Poor Octavia Spencer. Having the knowledge that it was only a handful of years ago since she was awarded a best supporting actress Oscar for her work in The Help, it’s saddening to see her returning as a prostitute in the low-brow sequel, Bad Santa 2. Yes, I realize that she’ll be appearing on screen in what is, hopefully, a meatier part in the upcoming drama, Hidden Figures. And, yes, I realize that she was in the original Bad Santa some thirteen years ago and, perhaps, was returning in the sequel as a favor of some sort. None of that matters because her role in the film is a microcosm of what’s wrong with yet another belated sequel to a certified cult classic that has attained a legion of fans over the years.
Bad Santa 2 tries its best to capture the lightning in a bottle found in the original film by reassembling most of the major cast members who are still among the living (RIP Bernie Mac and John Ritter). The writing team assembled for the sequel-the original writers and director, Terry Zwigoff, wisely opted to skip this one-try really hard to attain the subversive/raunchy atmosphere of the original film. Instead it comes across as rote and flat and, mostly just desperate. At times you can almost envision the flop sweat dripping from the writers as they attempt to get all the mileage they can squeeze from the unique characters created for the original film. It’s true that if you are fan of the original Bad Santa you’ll probably enjoy revisiting the characters after a thirteen year absence. Once that novelty wears off, however, the film reveals itself to be the pale imitation of the original that it truly is.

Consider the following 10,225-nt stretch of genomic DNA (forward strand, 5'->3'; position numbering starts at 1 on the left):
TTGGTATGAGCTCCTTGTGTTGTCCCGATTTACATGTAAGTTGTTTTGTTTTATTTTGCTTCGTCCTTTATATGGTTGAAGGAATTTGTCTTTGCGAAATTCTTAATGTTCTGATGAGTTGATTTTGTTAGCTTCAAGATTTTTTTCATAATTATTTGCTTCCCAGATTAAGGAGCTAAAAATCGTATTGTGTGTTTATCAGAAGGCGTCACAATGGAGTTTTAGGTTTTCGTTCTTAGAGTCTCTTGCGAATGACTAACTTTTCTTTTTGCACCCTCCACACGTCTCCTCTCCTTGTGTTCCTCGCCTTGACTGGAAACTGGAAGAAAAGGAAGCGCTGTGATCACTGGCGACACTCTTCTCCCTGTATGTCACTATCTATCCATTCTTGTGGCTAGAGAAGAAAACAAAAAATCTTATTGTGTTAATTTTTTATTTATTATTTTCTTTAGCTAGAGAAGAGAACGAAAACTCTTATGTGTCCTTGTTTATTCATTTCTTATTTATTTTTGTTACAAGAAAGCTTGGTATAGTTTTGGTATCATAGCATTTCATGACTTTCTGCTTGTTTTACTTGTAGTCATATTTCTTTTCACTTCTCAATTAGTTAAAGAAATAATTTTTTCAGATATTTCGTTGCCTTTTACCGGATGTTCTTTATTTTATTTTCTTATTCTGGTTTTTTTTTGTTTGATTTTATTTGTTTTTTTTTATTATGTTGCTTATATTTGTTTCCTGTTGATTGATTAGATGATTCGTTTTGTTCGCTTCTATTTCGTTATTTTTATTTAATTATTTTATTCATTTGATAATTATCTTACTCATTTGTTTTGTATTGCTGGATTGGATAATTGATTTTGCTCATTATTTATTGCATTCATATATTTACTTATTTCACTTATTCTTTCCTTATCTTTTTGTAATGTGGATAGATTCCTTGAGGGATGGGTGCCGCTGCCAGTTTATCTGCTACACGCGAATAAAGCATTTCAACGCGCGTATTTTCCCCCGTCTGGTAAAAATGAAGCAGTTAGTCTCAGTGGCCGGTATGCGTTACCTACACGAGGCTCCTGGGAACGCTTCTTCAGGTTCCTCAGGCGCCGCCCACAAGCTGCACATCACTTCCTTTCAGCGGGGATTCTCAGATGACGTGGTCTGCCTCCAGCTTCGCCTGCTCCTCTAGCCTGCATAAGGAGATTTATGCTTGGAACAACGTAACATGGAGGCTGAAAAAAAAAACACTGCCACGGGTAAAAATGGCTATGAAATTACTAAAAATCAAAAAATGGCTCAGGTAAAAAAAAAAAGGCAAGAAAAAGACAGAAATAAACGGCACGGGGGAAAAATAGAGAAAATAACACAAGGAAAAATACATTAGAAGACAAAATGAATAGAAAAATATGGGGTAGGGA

As the film opens, Willie (Billy Bob Thornton), the titular character, has just been released from prison. He’s living in what is best described as a hovel and his girlfriend (Lauren Graham from the first film, seen here only in a photo) has broken up with him. His lone human connection is Thurman Merman (Brett Kelly). Thurman, of course, is still as childlike as he was in the first film except now he’s twenty one and still acting like the wide eyed, innocent eight year old he was in the first film.
Willie’s old partner, Marcus (Tony Cox) eventually reconnects with him and concocts a scheme to rob a crooked charity of its profits with Marcus donning his Santa suit once more. Things get complicated when Willie realizes that Marcus’ other business partner is none other than Willie’s own mother (Kathy Bates). Of course the film stops seemingly every few minutes or so in order for Willie to have intercourse with whoever happens to be around at the moment or some shenanigans of the sort.
It’s really something to think that Bad Santa 2 contains the combined talents of three former Oscar winners and, yet, they all seem to be on auto pilot. The whole endeavor reeks of post production tampering by the studio and, perhaps, that’s where the trouble lies. As it stands, Bad Santa 2 isn’t likely to leave viewers with a hankering for a third visit from this version of Saint Nick.
Photo: Billy Bob & Brett Kelly in Bad Santa 2
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